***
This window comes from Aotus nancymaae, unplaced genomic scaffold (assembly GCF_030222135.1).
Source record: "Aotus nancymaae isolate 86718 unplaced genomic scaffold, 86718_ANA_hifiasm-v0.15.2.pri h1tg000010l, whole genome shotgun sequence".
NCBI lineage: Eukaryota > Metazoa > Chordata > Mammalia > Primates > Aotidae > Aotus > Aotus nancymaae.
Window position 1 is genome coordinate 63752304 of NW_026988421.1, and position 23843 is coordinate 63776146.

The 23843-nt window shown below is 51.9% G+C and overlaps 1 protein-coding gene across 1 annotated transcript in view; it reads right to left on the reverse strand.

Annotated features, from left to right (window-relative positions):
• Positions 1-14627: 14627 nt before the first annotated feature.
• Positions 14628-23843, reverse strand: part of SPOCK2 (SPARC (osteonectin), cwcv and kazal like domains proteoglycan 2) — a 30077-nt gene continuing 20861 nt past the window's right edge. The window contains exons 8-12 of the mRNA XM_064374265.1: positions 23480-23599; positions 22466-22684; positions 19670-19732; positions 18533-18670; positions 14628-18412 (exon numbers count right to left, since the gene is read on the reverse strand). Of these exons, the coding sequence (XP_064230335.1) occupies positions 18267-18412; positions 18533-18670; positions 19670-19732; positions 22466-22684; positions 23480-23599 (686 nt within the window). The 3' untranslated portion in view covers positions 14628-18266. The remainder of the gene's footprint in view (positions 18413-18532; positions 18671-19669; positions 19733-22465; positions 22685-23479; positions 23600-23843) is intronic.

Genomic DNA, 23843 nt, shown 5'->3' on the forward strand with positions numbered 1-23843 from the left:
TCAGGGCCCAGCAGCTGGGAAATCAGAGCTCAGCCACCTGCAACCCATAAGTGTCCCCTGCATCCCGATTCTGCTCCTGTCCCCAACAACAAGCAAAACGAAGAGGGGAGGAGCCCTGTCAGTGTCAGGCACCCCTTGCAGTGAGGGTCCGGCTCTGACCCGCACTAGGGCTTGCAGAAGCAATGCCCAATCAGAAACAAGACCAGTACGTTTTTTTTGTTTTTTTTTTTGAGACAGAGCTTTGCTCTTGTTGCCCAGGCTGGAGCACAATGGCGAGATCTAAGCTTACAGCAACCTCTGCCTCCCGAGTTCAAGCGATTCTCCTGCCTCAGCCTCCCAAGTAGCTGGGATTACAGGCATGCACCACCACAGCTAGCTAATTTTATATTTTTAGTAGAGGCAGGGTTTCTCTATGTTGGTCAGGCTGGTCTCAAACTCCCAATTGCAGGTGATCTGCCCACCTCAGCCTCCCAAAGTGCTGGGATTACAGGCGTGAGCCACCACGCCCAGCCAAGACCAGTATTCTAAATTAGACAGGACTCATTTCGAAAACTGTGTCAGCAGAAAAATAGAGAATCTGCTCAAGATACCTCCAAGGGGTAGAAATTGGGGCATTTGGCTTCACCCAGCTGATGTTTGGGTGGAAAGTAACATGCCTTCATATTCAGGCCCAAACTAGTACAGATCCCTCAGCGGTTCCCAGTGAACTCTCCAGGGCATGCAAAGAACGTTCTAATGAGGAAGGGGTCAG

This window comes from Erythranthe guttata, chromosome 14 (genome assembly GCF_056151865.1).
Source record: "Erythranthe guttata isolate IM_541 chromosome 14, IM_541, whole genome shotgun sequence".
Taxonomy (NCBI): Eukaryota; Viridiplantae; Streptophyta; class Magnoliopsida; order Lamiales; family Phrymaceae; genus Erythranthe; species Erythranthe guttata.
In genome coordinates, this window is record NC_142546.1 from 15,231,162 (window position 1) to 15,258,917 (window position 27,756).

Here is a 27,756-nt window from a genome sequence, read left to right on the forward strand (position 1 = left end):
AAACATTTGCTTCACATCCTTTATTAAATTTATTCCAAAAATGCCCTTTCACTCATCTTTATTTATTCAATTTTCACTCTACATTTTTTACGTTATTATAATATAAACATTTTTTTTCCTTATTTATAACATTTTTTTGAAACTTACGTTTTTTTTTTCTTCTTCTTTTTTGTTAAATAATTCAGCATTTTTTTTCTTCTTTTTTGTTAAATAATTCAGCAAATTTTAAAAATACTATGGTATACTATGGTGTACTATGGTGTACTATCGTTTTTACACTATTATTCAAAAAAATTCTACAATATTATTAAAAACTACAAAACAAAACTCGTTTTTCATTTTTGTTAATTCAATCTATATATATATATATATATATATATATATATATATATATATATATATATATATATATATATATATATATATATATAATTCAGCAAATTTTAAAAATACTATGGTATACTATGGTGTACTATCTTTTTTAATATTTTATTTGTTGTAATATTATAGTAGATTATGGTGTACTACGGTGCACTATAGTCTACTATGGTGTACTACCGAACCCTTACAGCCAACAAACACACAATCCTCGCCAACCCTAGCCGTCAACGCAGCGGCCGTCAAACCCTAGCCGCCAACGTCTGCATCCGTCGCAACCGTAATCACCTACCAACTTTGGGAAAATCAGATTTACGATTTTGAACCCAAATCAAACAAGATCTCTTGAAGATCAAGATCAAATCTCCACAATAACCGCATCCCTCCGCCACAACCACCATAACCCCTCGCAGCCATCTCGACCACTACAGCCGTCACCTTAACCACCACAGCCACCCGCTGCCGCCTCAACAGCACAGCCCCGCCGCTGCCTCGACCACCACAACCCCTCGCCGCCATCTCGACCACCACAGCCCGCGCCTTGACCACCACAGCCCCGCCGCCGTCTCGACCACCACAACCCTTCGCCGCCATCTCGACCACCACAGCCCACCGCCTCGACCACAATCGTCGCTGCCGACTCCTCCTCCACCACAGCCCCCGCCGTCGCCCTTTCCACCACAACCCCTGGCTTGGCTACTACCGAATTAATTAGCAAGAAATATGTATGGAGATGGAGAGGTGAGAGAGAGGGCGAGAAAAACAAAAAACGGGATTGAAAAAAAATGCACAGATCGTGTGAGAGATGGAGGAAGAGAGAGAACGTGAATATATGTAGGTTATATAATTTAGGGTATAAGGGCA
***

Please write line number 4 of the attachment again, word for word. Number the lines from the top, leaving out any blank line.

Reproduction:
Window position 1 is genome coordinate 63752304 of NW_026988421.1, and position 23843 is coordinate 63776146.